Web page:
EDO, Nigeria – The Police Command in Edo State says it has not received any complaint about the management of the Internally Displaced Persons Camp (IDPs), run by the International Christian Centre (ICC).
The Command’s Public Relations Officer, DSP Chidi Nwabuzor, said this on Friday in an interview with News Agency of Nigeria (NAN) in Benin against the backdrop of reports on the centre.
Nwabuzor said that no complaint against the management of the centre or their activities had ever been lodged by any individual or group at the command.
The centre was among those accused of maltreatment of inmates who included victims of insurgency from the North East region of Nigeria.
This follows recent discoveries of the illegal activities at some religious centres bordering on human right abuses against inmates.
Also, the Coordinator of the centre, Pst. Solomon Folorusho, in an interview with NAN on Friday, debunked such insinuations.
He alleged that some persons want to instigate the government against the centre and appealed to the masterminds to have a change of heart.
He disclosed that the centre operates in partnership with various security agencies whose operatives lives among the inmates of the centre.
He added that the hosting of the IDPs was not something the centre planned for.
“But when the crises happened in the North East, some friends who lived there and were affected reached out to the centre and appealed that they wanted to come over as they would be safe here.
“We wanted to be our brother’s keeper, we didn’t want to fold our arms, because Nigeria is one, so we felt we should render support to those who were in need and support the government efforts in trying to quench the trouble that is going on there.”
Folorunsho disclosed that there are 3,000 inmates in the centre, adding that the centre caters for them through supports from government, individuals and cooperate organisations.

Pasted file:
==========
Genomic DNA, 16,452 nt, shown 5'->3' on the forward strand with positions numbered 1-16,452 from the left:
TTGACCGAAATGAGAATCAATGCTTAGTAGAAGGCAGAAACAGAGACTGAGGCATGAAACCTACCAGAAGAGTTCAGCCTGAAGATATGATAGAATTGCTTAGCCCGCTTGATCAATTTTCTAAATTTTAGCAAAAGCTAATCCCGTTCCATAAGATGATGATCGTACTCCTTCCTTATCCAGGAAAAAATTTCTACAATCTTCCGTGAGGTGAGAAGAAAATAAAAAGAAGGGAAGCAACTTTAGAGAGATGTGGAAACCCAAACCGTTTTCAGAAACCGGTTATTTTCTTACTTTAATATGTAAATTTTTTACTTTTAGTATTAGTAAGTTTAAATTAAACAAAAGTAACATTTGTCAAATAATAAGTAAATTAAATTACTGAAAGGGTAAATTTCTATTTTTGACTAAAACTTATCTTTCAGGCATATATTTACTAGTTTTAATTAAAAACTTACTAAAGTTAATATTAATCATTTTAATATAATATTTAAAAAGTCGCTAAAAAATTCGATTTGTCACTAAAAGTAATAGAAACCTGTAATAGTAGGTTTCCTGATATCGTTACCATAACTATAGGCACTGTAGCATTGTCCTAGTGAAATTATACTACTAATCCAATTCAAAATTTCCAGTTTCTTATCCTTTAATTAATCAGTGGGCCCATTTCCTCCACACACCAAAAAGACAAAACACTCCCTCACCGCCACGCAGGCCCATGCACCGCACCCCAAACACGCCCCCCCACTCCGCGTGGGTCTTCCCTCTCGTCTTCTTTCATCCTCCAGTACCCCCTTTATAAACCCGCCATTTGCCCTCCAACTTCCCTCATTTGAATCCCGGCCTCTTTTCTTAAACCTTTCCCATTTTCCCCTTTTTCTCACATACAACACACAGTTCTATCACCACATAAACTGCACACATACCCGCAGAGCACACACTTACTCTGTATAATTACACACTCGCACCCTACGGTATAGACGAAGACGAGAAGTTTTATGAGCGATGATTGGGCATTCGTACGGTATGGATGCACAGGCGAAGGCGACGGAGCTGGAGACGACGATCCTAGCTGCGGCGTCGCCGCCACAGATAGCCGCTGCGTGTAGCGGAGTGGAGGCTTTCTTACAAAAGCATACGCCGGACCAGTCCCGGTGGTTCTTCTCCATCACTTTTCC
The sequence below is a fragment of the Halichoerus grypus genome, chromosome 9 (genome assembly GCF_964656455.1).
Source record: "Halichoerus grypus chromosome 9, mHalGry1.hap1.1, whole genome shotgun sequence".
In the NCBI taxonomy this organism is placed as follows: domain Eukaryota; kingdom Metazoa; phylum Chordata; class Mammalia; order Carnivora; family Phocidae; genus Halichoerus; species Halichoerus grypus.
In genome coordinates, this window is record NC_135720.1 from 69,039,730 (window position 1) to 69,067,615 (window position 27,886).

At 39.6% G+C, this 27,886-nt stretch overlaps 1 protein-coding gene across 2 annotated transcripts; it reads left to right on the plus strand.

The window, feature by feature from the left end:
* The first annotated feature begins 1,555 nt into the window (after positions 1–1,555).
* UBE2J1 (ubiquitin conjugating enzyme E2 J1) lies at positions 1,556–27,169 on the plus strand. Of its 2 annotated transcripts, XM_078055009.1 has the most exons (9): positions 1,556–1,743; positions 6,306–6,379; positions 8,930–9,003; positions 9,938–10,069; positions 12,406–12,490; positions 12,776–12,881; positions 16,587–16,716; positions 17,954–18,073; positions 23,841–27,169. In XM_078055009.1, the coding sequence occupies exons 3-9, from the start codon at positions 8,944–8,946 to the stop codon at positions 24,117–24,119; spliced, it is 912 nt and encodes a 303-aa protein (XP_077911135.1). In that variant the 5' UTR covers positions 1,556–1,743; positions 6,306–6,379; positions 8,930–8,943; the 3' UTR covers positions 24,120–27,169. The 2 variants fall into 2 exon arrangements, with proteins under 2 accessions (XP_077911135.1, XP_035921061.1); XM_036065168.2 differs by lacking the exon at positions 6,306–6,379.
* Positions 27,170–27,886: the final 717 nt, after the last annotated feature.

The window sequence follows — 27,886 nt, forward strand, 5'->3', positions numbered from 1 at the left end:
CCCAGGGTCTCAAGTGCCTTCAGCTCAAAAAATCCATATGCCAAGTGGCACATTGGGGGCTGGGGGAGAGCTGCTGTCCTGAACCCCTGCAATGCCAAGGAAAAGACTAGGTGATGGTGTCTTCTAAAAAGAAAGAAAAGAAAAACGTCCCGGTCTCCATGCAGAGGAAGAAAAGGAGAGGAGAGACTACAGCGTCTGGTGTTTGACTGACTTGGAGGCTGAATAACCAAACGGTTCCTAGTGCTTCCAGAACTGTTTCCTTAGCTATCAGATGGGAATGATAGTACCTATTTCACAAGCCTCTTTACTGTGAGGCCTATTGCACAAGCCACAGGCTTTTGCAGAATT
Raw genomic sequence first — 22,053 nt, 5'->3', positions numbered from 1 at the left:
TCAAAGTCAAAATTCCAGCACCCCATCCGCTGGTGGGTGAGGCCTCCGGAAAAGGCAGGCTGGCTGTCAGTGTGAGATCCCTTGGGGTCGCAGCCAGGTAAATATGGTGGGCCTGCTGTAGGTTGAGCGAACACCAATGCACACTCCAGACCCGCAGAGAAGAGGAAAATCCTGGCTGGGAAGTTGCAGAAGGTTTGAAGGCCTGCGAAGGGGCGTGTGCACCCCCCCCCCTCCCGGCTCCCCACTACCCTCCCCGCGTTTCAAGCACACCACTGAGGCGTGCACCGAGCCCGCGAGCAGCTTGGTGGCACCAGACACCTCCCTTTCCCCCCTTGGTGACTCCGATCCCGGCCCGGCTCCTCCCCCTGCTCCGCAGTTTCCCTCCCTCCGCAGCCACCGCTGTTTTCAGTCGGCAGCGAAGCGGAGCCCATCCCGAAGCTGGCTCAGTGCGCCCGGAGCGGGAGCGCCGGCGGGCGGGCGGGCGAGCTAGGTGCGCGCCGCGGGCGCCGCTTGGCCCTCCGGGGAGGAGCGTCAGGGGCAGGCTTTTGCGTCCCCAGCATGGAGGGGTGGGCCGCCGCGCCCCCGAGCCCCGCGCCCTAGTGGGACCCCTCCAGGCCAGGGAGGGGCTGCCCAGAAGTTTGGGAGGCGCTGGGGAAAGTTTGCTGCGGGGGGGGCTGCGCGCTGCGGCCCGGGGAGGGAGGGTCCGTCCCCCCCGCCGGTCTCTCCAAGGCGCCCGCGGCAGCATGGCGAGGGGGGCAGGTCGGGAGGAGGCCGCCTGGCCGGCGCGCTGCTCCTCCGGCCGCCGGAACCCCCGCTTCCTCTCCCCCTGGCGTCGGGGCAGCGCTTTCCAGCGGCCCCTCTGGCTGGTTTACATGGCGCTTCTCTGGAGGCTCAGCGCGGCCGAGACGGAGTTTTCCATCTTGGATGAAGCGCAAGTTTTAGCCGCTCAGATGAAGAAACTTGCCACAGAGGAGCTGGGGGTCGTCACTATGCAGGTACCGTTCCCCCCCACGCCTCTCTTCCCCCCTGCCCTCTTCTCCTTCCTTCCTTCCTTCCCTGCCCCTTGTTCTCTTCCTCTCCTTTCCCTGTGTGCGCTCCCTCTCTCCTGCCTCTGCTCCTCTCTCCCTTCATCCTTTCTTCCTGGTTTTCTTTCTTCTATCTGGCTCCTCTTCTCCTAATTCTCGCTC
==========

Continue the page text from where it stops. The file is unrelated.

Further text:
He also disclosed that the education facilities, which the centre has opened to the host community, was tuition free and presently had more than 3,000 pupils and students.
Meanwhile, some of the inmates and workers who spoke with NAN said that strict discipline was a norm in the centre.
According to Mrs Eunice Uzama, a nurse at the centre, there is a 24 hour restriction between the female and males inmates, and there has never been cases of sexual harassment or even pregnancy.
“To me I feel the restrictions and discipline is too much. Everywhere and everything here is demarcated; male one side and female one side,” she said.
Sunday Bitrus, an inmate from Borno and an SS 1 students, said the centre serves as home for him.
He said that the centre has taught him to be more disciplined and realise that in life strangers could become your family members when you have lost all.
He said that given the opportunity, even after school he does not wish to return home as there was nothing or nobody to go home to.
Helen Samson and Watita Joseph, both inmates who have both been at the centre for four years and completed their secondary education there, said they would remain there until they were done with their education.
Joseph, however, said she would likely return to her state, Borno, but added that, it would be after securing an employment.